Starting the Conversation on the COVID-19 Hate Crimes Act

Throughout the coronavirus pandemic, discrimination and violence against Asian Americans rose sharply.

The dramatic uptick in these incidents is linked to the spread of COVID-19, which was first reported in China.

Click below to learn about a new law intended to address hate crimes in the United States, and get the conversation started about what else should be done to prevent hate crimes and discrimination.

So Here’s the Question

At your next gathering or in a group chat, use these questions to spark a discussion:

  • Does this type of legislation actually curb these types of crimes, or is it designed just to make a statement?
  • Is enough being done at the local level to educate communities on what groups are specifically being targeted and why?
  • Why does law enforcement put so much emphasis on categorizing and reporting these types of crimes?
  • Have you or someone you know been a victim of a hate crime? How were you personally affected by it?
  • If you had a say, how would sentencing differentiate between a crime and a hate crime?
  • Why is it important to designate a crime a “hate crime”?
  • What more can be done to prevent hate crimes across the board?

Something to Consider

Here’s a sample of what people are saying either supporting or opposing the COVID-19 Hate Crimes Act. We’ve intentionally left out the commenters’ names so you can focus on the viewpoint itself, not the speaker’s affiliations.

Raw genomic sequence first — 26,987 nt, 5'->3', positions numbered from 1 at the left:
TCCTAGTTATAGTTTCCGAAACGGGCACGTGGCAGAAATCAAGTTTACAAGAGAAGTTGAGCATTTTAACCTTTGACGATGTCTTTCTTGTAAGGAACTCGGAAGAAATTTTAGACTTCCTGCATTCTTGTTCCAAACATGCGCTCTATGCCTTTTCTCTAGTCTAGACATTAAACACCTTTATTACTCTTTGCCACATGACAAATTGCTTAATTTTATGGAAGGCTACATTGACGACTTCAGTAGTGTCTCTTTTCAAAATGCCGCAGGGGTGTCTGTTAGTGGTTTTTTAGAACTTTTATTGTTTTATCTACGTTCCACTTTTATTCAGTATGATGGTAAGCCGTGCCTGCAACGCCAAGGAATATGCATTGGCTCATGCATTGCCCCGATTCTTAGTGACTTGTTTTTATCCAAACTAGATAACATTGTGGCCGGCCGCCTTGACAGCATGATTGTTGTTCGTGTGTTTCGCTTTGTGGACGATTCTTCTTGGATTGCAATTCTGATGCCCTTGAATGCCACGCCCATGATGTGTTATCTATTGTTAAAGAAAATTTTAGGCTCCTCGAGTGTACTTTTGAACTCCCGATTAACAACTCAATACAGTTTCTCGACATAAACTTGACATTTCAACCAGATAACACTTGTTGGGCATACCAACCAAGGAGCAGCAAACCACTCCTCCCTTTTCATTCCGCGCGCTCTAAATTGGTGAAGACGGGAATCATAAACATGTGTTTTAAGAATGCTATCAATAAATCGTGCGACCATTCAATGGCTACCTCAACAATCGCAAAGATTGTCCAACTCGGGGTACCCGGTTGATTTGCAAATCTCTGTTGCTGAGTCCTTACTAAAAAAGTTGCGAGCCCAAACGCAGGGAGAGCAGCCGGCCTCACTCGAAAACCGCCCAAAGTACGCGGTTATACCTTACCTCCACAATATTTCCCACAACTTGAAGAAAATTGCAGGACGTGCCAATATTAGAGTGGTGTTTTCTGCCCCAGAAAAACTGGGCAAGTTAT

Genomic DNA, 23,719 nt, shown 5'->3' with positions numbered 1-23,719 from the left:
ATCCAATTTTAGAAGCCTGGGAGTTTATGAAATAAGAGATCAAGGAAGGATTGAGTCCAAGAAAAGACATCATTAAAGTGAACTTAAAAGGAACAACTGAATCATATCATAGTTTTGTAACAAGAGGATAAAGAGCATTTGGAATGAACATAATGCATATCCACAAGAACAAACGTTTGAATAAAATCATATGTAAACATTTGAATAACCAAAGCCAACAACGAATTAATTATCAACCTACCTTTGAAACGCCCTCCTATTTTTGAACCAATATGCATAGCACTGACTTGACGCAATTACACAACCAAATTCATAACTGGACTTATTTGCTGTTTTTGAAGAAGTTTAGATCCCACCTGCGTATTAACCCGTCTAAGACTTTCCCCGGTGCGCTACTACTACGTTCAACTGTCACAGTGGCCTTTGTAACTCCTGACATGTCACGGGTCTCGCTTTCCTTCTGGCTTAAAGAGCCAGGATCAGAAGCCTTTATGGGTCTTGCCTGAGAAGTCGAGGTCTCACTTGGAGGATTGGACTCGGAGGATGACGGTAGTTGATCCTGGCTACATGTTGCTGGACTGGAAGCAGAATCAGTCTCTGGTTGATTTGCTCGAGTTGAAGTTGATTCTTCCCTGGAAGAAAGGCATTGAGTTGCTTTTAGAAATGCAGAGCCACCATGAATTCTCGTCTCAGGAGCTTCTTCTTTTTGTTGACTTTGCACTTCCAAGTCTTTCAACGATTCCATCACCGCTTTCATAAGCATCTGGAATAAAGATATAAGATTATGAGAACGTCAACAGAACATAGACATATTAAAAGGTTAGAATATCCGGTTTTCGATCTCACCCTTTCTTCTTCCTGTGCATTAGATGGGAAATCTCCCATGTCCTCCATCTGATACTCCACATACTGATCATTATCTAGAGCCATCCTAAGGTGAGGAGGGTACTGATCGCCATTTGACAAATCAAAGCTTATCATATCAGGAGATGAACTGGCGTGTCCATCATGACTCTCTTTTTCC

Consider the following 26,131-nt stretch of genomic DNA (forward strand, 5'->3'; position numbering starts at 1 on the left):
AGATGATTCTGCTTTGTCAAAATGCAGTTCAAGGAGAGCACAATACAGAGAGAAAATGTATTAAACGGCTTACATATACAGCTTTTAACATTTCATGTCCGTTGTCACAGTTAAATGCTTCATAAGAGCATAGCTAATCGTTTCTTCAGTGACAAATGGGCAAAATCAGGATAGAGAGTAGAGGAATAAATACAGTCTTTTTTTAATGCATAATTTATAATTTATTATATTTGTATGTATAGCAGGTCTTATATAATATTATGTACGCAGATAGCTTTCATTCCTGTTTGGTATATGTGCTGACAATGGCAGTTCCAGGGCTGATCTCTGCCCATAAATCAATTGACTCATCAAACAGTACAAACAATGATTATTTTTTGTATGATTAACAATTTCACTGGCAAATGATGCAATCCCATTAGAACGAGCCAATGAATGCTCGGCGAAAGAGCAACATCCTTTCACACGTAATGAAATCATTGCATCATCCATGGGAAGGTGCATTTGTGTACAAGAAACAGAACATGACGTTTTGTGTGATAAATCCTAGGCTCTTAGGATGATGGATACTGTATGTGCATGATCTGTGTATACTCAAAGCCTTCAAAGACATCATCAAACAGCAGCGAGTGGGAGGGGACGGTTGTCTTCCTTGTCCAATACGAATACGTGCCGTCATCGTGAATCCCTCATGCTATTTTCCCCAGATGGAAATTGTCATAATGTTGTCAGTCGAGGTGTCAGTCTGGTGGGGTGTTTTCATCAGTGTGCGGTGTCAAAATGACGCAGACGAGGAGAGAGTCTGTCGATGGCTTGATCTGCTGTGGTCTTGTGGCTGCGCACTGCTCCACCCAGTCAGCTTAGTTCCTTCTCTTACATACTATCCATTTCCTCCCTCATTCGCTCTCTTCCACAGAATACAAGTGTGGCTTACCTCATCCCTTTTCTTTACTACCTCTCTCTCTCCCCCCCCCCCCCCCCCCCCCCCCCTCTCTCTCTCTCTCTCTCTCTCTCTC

It’s time for Congress to codify and expand upon these actions – because every person in our nation deserves to live their lives with safety, dignity and respect."

Those of Asian descent have been blamed and scapegoated for the outbreak of COVID-19, and as a result, Asian Americans have been beaten, slashed, spat on and even set on fire and killed."

It’s just, you know, the ability and power to define crimes, to define incidents going forward, and collect all that data, it just seemed hugely, hugely over broad.”

In doing so, their language stoked people’s fears and created an atmosphere of intolerance and violence, which persists even today.”

Hate crime classifications and statistics do not change the structural conditions that lead to violence against marginalized communities.”

Education, public messaging — particularly from elected officials — and other community-based programs aimed at reconciliation and repair are more likely to reduce the incidence of hate crimes.”

For Deeper Exploration

Looking for more? These resources will help you:

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